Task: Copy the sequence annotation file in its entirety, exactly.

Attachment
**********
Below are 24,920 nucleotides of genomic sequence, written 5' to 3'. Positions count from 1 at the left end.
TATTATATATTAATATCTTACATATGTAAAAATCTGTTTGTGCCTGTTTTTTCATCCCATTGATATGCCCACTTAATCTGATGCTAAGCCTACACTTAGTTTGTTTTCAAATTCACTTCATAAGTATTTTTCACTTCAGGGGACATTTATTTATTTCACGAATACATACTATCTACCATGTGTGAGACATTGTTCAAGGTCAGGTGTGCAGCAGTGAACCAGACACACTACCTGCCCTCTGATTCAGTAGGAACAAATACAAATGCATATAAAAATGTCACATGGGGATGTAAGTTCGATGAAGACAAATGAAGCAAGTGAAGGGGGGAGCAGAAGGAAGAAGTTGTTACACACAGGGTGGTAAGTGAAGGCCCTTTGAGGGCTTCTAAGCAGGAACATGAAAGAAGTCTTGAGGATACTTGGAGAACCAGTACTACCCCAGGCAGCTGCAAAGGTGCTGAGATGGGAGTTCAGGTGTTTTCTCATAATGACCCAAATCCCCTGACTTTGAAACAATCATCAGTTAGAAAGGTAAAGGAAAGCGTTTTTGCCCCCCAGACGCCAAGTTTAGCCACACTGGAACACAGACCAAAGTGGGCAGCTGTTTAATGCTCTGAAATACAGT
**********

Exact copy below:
Below are 24,920 nucleotides of genomic sequence, written 5' to 3'. Positions count from 1 at the left end.
TATTATATATTAATATCTTACATATGTAAAAATCTGTTTGTGCCTGTTTTTTCATCCCATTGATATGCCCACTTAATCTGATGCTAAGCCTACACTTAGTTTGTTTTCAAATTCACTTCATAAGTATTTTTCACTTCAGGGGACATTTATTTATTTCACGAATACATACTATCTACCATGTGTGAGACATTGTTCAAGGTCAGGTGTGCAGCAGTGAACCAGACACACTACCTGCCCTCTGATTCAGTAGGAACAAATACAAATGCATATAAAAATGTCACATGGGGATGTAAGTTCGATGAAGACAAATGAAGCAAGTGAAGGGGGGAGCAGAAGGAAGAAGTTGTTACACACAGGGTGGTAAGTGAAGGCCCTTTGAGGGCTTCTAAGCAGGAACATGAAAGAAGTCTTGAGGATACTTGGAGAACCAGTACTACCCCAGGCAGCTGCAAAGGTGCTGAGATGGGAGTTCAGGTGTTTTCTCATAATGACCCAAATCCCCTGACTTTGAAACAATCATCAGTTAGAAAGGTAAAGGAAAGCGTTTTTGCCCCCCAGACGCCAAGTTTAGCCACACTGGAACACAGACCAAAGTGGGCAGCTGTTTAATGCTCTGAAATACAGT